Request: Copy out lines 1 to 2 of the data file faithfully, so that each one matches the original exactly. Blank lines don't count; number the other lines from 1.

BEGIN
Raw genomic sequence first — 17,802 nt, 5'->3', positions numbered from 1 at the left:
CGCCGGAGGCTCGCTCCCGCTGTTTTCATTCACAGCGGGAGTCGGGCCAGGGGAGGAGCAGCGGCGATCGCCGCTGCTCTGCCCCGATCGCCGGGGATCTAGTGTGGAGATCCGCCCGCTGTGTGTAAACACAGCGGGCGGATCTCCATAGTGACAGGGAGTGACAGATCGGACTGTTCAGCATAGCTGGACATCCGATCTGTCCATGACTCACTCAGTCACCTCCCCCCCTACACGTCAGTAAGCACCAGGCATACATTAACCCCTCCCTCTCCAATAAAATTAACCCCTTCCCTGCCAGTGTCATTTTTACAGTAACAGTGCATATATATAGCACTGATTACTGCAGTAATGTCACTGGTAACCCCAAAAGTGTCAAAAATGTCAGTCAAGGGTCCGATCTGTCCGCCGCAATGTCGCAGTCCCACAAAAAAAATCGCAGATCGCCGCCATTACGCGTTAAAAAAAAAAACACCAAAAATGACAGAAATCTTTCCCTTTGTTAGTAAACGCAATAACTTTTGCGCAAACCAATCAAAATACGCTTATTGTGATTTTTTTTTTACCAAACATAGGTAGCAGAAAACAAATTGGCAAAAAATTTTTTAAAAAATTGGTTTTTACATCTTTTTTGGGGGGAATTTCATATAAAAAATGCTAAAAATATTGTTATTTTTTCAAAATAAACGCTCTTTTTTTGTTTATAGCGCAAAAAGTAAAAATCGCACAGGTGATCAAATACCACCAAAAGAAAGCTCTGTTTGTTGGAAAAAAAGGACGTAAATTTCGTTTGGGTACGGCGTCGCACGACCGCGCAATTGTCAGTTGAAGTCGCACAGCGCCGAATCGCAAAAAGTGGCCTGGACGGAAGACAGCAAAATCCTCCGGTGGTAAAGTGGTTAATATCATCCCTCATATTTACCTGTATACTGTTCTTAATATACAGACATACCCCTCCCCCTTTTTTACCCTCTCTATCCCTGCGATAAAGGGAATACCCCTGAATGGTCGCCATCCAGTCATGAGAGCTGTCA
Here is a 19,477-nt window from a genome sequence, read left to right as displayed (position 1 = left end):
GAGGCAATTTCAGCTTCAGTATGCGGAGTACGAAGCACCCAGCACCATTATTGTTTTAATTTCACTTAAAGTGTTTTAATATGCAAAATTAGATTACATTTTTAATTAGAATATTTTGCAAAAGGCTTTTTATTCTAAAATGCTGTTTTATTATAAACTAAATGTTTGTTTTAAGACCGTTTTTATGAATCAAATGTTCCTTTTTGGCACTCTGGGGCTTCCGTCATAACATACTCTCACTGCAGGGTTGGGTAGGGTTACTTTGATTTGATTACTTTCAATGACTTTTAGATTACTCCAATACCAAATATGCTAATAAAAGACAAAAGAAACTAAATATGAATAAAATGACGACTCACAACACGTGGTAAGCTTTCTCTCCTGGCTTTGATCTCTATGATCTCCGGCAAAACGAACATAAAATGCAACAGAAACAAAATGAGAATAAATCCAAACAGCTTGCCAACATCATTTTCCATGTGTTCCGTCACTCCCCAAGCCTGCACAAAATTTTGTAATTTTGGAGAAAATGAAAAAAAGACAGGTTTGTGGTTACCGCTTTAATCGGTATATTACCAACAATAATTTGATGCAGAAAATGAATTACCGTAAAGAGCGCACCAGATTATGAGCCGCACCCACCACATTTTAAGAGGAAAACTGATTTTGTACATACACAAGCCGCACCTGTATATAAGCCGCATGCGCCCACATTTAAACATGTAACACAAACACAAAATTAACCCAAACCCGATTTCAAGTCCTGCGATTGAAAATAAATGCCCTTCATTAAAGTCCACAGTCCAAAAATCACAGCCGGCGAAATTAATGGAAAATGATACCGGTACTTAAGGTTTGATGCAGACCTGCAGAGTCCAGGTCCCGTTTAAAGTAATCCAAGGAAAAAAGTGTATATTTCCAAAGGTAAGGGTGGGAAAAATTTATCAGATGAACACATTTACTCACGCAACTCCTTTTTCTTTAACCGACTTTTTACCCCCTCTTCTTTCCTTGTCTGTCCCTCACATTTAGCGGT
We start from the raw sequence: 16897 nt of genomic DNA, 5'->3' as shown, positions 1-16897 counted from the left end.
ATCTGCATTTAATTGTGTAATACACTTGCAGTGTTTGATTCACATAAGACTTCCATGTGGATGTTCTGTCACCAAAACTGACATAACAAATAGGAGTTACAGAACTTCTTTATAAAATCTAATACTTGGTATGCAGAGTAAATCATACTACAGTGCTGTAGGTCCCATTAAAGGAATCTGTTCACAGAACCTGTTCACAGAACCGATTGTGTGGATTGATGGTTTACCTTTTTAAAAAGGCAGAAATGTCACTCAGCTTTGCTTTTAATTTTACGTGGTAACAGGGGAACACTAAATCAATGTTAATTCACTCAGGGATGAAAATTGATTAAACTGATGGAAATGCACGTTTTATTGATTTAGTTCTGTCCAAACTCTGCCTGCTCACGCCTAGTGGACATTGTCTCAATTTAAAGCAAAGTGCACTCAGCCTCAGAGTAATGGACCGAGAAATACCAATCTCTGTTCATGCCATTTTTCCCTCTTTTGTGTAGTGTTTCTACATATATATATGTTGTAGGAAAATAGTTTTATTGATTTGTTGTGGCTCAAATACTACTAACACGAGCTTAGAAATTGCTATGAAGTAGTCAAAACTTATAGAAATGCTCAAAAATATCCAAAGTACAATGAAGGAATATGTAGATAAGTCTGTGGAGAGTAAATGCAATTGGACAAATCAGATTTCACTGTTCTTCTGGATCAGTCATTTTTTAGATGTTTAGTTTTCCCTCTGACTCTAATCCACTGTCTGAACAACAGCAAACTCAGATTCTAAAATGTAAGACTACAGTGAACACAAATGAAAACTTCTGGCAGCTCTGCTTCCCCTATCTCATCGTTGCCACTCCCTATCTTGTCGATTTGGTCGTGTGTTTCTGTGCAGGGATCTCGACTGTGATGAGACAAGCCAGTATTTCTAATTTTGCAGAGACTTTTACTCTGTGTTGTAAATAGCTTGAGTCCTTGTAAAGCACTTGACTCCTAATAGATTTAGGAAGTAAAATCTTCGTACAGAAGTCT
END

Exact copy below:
Raw genomic sequence first — 17,802 nt, 5'->3', positions numbered from 1 at the left:
CGCCGGAGGCTCGCTCCCGCTGTTTTCATTCACAGCGGGAGTCGGGCCAGGGGAGGAGCAGCGGCGATCGCCGCTGCTCTGCCCCGATCGCCGGGGATCTAGTGTGGAGATCCGCCCGCTGTGTGTAAACACAGCGGGCGGATCTCCATAGTGACAGGGAGTGACAGATCGGACTGTTCAGCATAGCTGGACATCCGATCTGTCCATGACTCACTCAGTCACCTCCCCCCCTACACGTCAGTAAGCACCAGGCATACATTAACCCCTCCCTCTCCAATAAAATTAACCCCTTCCCTGCCAGTGTCATTTTTACAGTAACAGTGCATATATATAGCACTGATTACTGCAGTAATGTCACTGGTAACCCCAAAAGTGTCAAAAATGTCAGTCAAGGGTCCGATCTGTCCGCCGCAATGTCGCAGTCCCACAAAAAAAATCGCAGATCGCCGCCATTACGCGTTAAAAAAAAAAACACCAAAAATGACAGAAATCTTTCCCTTTGTTAGTAAACGCAATAACTTTTGCGCAAACCAATCAAAATACGCTTATTGTGATTTTTTTTTTACCAAACATAGGTAGCAGAAAACAAATTGGCAAAAAATTTTTTAAAAAATTGGTTTTTACATCTTTTTTGGGGGGAATTTCATATAAAAAATGCTAAAAATATTGTTATTTTTTCAAAATAAACGCTCTTTTTTTGTTTATAGCGCAAAAAGTAAAAATCGCACAGGTGATCAAATACCACCAAAAGAAAGCTCTGTTTGTTGGAAAAAAAGGACGTAAATTTCGTTTGGGTACGGCGTCGCACGACCGCGCAATTGTCAGTTGAAGTCGCACAGCGCCGAATCGCAAAAAGTGGCCTGGACGGAAGACAGCAAAATCCTCCGGTGGTAAAGTGGTTAATATCATCCCTCATATTTACCTGTATACTGTTCTTAATATACAGACATACCCCTCCCCCTTTTTTACCCTCTCTATCCCTGCGATAAAGGGAATACCCCTGAATGGTCGCCATCCAGTCATGAGAGCTGTCA